He had a hot tip. “I wish I could tell you, my love,” said Chad, simultaneously fixing his face in a sad expression, his head drooping a little to enhance the scene.
“You know,” said Janice, “you’re so full of it. I told you you’d never make it in Hollywood.”
“What? I’m sad I can’t tell you what I found out about the first race. I mean it.”
“Oh ho, Mister. Right right right. You with all of your hot tip sheets. How much did they ever help you? You hardly win jack, my friend. You can keep your hot tip to yourself.”
“Okay,” said Chad, “but it’s a real juicy one. Got it right from the horse’s mouth.”
Janice pushed Chad away from her. “I tell you what,” she said. “I’ve got a hot tip for you. I’m going to place a bet on any horse whose jockey is wearing a blue cap.”
She scanned the riders. “There,” she said, pointing, “that’s the horse I’m going to bet on, win, place, and show. ”
“That’s a foolish way to pick a winner,” he said. “What I got, my love, is a sure thing.”
With that statement, Janice started laughing crazily. “Sure thing? The only thing that’s a sure thing is death.”
“That’s two things, actually,” he said. “Because it’s death and taxes. Which reminds me. I gotta get my receipts rounded up and over to my tax guy.”
Janice stopped laughing.
“Really?” she said. “You do taxes? Oh my God. Who would have thought that? You? No way.” She laughed again.
“Ha ha,” said Chad. “I was going to ask you the same thing.”
This comeback made no sense to Janice. “I pay taxes, dude. I’m responsible. And conscientious. You’re a flake. I bet you didn’t file last year.”
Chad looked at her, wondering if this situation needed more information dumped in the middle of it. Well, never be dishonest with someone you love, right? “I didn’t, you’re right. Or the year before. I didn’t have to, actually. My loss tickets added up big time, and my tax guy got me a great refund.”
Janice groaned. “Of course you did. It’s guys like you who make it hard for any kind of honest taxpa —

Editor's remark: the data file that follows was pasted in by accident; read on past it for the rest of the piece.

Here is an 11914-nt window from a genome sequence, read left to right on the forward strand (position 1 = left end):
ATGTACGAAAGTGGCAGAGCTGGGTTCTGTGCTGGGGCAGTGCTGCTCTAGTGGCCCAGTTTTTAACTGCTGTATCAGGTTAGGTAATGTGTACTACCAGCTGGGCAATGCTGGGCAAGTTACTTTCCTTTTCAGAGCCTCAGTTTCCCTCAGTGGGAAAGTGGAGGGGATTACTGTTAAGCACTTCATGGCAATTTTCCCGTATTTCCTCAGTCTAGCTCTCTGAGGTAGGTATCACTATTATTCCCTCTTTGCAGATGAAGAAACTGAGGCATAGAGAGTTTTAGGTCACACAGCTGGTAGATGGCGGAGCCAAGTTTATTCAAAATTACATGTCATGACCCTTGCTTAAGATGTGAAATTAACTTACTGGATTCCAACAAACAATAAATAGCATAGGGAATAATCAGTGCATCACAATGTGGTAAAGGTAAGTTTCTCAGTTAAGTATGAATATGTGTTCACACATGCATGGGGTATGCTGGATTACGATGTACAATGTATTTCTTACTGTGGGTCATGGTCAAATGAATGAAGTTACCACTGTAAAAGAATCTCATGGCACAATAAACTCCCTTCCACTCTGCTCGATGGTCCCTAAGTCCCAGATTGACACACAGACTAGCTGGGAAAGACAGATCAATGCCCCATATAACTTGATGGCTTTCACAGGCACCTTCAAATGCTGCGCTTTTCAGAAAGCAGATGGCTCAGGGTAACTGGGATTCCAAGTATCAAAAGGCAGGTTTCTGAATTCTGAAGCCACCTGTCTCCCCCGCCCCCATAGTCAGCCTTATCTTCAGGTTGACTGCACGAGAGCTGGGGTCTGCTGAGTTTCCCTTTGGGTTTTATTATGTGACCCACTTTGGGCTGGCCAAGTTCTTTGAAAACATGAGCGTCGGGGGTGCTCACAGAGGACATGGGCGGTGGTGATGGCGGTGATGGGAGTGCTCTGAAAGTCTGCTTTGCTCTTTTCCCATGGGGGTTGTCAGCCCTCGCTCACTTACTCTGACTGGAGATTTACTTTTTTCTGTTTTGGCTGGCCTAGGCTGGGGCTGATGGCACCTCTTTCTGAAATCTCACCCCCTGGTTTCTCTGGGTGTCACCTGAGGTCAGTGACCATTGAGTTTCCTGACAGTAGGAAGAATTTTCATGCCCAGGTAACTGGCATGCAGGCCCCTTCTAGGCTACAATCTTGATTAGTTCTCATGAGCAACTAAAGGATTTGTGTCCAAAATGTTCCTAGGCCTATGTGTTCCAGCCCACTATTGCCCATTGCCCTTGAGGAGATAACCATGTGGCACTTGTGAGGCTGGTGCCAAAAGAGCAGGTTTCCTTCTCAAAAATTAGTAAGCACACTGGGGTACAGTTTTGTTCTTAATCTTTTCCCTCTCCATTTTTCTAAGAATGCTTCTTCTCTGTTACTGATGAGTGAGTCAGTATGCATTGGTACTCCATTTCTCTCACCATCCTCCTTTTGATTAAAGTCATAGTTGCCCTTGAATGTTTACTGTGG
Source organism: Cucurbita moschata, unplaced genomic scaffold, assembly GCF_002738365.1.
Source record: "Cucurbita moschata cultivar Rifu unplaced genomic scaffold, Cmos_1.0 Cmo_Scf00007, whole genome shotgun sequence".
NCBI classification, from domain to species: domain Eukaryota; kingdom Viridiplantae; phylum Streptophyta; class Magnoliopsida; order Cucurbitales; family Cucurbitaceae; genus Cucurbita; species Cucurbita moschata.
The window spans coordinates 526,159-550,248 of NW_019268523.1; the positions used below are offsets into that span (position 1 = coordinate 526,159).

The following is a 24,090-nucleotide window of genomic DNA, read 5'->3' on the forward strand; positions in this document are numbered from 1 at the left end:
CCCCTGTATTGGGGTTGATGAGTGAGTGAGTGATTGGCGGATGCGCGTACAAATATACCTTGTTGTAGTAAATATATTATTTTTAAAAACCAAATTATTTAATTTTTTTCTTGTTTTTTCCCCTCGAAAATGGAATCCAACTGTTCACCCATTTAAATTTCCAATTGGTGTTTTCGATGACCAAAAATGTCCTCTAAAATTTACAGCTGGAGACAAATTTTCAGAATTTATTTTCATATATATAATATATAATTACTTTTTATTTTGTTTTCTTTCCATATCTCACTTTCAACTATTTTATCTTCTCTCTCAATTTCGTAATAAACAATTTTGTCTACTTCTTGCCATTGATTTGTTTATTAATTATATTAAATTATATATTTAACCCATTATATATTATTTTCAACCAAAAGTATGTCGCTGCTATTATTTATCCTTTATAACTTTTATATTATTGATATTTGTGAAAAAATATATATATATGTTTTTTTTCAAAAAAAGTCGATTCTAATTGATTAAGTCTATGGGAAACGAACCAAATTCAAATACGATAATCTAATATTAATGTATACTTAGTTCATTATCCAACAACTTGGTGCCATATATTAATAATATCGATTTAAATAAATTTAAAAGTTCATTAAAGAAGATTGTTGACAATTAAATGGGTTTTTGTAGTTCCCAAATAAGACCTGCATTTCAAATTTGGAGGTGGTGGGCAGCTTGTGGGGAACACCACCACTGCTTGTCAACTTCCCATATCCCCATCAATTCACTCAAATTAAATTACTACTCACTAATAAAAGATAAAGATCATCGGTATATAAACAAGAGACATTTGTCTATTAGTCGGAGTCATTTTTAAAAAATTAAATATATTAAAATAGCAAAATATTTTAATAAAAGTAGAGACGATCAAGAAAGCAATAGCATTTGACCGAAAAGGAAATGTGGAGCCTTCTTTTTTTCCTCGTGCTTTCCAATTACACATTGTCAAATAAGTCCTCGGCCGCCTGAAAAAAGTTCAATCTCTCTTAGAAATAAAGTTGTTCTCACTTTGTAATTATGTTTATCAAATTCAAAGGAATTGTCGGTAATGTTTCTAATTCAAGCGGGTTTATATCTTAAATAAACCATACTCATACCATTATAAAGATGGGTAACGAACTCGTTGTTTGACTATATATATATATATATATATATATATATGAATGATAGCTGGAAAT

“Please, enough, please,” said Chad. “You better get over to the window and place your bet before they close it.”
Janice, without a word, spun around and ran off to the betting window area. Chad turned and headed out to the sundrenched bleachers.
Just as he decided on a seat – a lucky one, he hoped – Janice joined him.
“The jockey with the blue hat?” he asked, already knowing the answer.
“Yes, that’s what I told you I would do, didn’t I?” Janice said, holding up the ticket. “I feel a big win coming, do you? Oh, no, I feel it’s a win for only one of us.”
Chad gave her a small smile. “Just sit down, you cheeky monkey, you.”
Janice laughed good-naturedly. “Hey buddy,” she said, “you got red on you.”
They both laughed, thinking about their favorite zombie movie.
The clarion call focused them on the starting gate, and momentarily the horses were off.
Janice grabbed Chad’s arm.
“Look at that blue cap fly,” she shouted gleefully.
Grabbing her hand, Chad felt for the energy of their love rushing through the connection. Janice placed her other hand over his. “Go go go!” she shouted.
Chad watched as the horse ‘Winter’s Eve,’ with the blue-capped jockey, crossed the finish line first. Janice jumped up and screamed. Turning to look at Chad, she said, “Any more hot tips, my friend?” And with that, she rushed off to cash in her ticket.
Chad sat there waiting for her, and he waited for her, and he waited for her some more. After an hour, he stood up and headed into the lobby.
Stopping at the nearest trash can, he tore up his tickets and his tip sheets, and dropped them into it, watched them flutter down into the dark like tiny birds.
Out in the parking lot, Chad dropped into his car seat but did not start the engine. He thought about how much he cared for Janice, and how much she cared for him. Leaning forward and trying to put the key in the ignition, he knew it would slip from his hands and fall to the floor.